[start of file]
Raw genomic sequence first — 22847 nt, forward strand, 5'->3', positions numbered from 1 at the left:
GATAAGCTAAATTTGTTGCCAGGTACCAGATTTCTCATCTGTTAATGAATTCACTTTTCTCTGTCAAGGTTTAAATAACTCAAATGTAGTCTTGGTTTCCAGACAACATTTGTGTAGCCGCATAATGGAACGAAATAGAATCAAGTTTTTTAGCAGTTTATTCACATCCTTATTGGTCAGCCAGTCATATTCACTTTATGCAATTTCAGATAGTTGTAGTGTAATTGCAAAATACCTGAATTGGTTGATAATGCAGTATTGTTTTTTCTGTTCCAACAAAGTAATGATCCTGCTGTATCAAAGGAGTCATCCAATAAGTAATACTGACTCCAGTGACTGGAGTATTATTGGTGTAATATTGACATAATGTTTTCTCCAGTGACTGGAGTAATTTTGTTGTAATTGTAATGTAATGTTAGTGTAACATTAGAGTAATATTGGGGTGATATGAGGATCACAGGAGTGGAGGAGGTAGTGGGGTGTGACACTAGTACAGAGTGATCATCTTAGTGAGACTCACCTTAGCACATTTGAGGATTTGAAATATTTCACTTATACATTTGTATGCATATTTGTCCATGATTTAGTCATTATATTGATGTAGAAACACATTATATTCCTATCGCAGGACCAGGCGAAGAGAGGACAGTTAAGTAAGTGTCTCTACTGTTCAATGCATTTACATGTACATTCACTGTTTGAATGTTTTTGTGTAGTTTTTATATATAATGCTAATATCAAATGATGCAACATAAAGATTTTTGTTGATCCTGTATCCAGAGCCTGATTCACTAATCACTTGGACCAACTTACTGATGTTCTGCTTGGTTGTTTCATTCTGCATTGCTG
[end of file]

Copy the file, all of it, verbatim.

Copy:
Raw genomic sequence first — 22847 nt, forward strand, 5'->3', positions numbered from 1 at the left:
GATAAGCTAAATTTGTTGCCAGGTACCAGATTTCTCATCTGTTAATGAATTCACTTTTCTCTGTCAAGGTTTAAATAACTCAAATGTAGTCTTGGTTTCCAGACAACATTTGTGTAGCCGCATAATGGAACGAAATAGAATCAAGTTTTTTAGCAGTTTATTCACATCCTTATTGGTCAGCCAGTCATATTCACTTTATGCAATTTCAGATAGTTGTAGTGTAATTGCAAAATACCTGAATTGGTTGATAATGCAGTATTGTTTTTTCTGTTCCAACAAAGTAATGATCCTGCTGTATCAAAGGAGTCATCCAATAAGTAATACTGACTCCAGTGACTGGAGTATTATTGGTGTAATATTGACATAATGTTTTCTCCAGTGACTGGAGTAATTTTGTTGTAATTGTAATGTAATGTTAGTGTAACATTAGAGTAATATTGGGGTGATATGAGGATCACAGGAGTGGAGGAGGTAGTGGGGTGTGACACTAGTACAGAGTGATCATCTTAGTGAGACTCACCTTAGCACATTTGAGGATTTGAAATATTTCACTTATACATTTGTATGCATATTTGTCCATGATTTAGTCATTATATTGATGTAGAAACACATTATATTCCTATCGCAGGACCAGGCGAAGAGAGGACAGTTAAGTAAGTGTCTCTACTGTTCAATGCATTTACATGTACATTCACTGTTTGAATGTTTTTGTGTAGTTTTTATATATAATGCTAATATCAAATGATGCAACATAAAGATTTTTGTTGATCCTGTATCCAGAGCCTGATTCACTAATCACTTGGACCAACTTACTGATGTTCTGCTTGGTTGTTTCATTCTGCATTGCTG